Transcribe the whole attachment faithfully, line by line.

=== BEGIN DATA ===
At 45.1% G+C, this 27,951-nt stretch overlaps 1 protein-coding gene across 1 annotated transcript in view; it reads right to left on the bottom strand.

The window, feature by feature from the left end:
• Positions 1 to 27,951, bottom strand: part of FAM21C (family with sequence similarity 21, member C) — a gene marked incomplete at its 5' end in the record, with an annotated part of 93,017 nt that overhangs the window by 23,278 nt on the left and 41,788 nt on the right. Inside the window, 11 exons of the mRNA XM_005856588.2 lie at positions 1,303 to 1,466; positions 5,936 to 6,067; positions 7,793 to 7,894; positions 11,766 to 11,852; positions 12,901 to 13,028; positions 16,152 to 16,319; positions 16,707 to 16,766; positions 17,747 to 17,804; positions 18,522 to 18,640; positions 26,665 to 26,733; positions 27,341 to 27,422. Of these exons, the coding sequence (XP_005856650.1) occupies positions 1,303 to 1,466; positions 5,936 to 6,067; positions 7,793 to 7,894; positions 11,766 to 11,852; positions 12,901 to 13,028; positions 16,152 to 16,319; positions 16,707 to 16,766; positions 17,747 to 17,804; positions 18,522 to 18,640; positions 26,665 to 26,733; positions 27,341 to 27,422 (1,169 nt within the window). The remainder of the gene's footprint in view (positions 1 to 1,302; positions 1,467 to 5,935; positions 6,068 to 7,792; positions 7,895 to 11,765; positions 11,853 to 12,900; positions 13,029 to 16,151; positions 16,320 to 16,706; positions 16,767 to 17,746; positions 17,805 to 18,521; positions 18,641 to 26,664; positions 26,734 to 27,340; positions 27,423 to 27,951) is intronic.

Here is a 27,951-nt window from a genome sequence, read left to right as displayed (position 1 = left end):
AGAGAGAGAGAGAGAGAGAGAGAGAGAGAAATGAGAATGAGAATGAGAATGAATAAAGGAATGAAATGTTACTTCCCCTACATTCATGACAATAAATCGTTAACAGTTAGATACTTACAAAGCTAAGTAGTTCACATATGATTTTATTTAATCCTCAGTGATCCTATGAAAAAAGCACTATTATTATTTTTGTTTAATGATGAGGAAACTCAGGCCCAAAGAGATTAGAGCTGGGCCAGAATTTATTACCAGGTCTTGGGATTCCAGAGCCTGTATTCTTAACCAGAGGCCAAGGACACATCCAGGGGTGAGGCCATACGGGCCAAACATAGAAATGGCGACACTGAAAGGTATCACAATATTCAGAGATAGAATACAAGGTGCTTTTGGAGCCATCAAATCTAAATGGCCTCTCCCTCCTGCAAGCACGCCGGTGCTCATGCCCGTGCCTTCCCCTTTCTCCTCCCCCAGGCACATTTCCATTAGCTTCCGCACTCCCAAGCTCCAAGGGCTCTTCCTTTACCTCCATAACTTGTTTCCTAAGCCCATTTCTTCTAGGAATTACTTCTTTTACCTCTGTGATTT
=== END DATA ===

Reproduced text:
At 45.1% G+C, this 27,951-nt stretch overlaps 1 protein-coding gene across 1 annotated transcript in view; it reads right to left on the bottom strand.

The window, feature by feature from the left end:
• Positions 1 to 27,951, bottom strand: part of FAM21C (family with sequence similarity 21, member C) — a gene marked incomplete at its 5' end in the record, with an annotated part of 93,017 nt that overhangs the window by 23,278 nt on the left and 41,788 nt on the right. Inside the window, 11 exons of the mRNA XM_005856588.2 lie at positions 1,303 to 1,466; positions 5,936 to 6,067; positions 7,793 to 7,894; positions 11,766 to 11,852; positions 12,901 to 13,028; positions 16,152 to 16,319; positions 16,707 to 16,766; positions 17,747 to 17,804; positions 18,522 to 18,640; positions 26,665 to 26,733; positions 27,341 to 27,422. Of these exons, the coding sequence (XP_005856650.1) occupies positions 1,303 to 1,466; positions 5,936 to 6,067; positions 7,793 to 7,894; positions 11,766 to 11,852; positions 12,901 to 13,028; positions 16,152 to 16,319; positions 16,707 to 16,766; positions 17,747 to 17,804; positions 18,522 to 18,640; positions 26,665 to 26,733; positions 27,341 to 27,422 (1,169 nt within the window). The remainder of the gene's footprint in view (positions 1 to 1,302; positions 1,467 to 5,935; positions 6,068 to 7,792; positions 7,895 to 11,765; positions 11,853 to 12,900; positions 13,029 to 16,151; positions 16,320 to 16,706; positions 16,767 to 17,746; positions 17,805 to 18,521; positions 18,641 to 26,664; positions 26,734 to 27,340; positions 27,423 to 27,951) is intronic.

Here is a 27,951-nt window from a genome sequence, read left to right as displayed (position 1 = left end):
AGAGAGAGAGAGAGAGAGAGAGAGAGAGAAATGAGAATGAGAATGAGAATGAATAAAGGAATGAAATGTTACTTCCCCTACATTCATGACAATAAATCGTTAACAGTTAGATACTTACAAAGCTAAGTAGTTCACATATGATTTTATTTAATCCTCAGTGATCCTATGAAAAAAGCACTATTATTATTTTTGTTTAATGATGAGGAAACTCAGGCCCAAAGAGATTAGAGCTGGGCCAGAATTTATTACCAGGTCTTGGGATTCCAGAGCCTGTATTCTTAACCAGAGGCCAAGGACACATCCAGGGGTGAGGCCATACGGGCCAAACATAGAAATGGCGACACTGAAAGGTATCACAATATTCAGAGATAGAATACAAGGTGCTTTTGGAGCCATCAAATCTAAATGGCCTCTCCCTCCTGCAAGCACGCCGGTGCTCATGCCCGTGCCTTCCCCTTTCTCCTCCCCCAGGCACATTTCCATTAGCTTCCGCACTCCCAAGCTCCAAGGGCTCTTCCTTTACCTCCATAACTTGTTTCCTAAGCCCATTTCTTCTAGGAATTACTTCTTTTACCTCTGTGATTT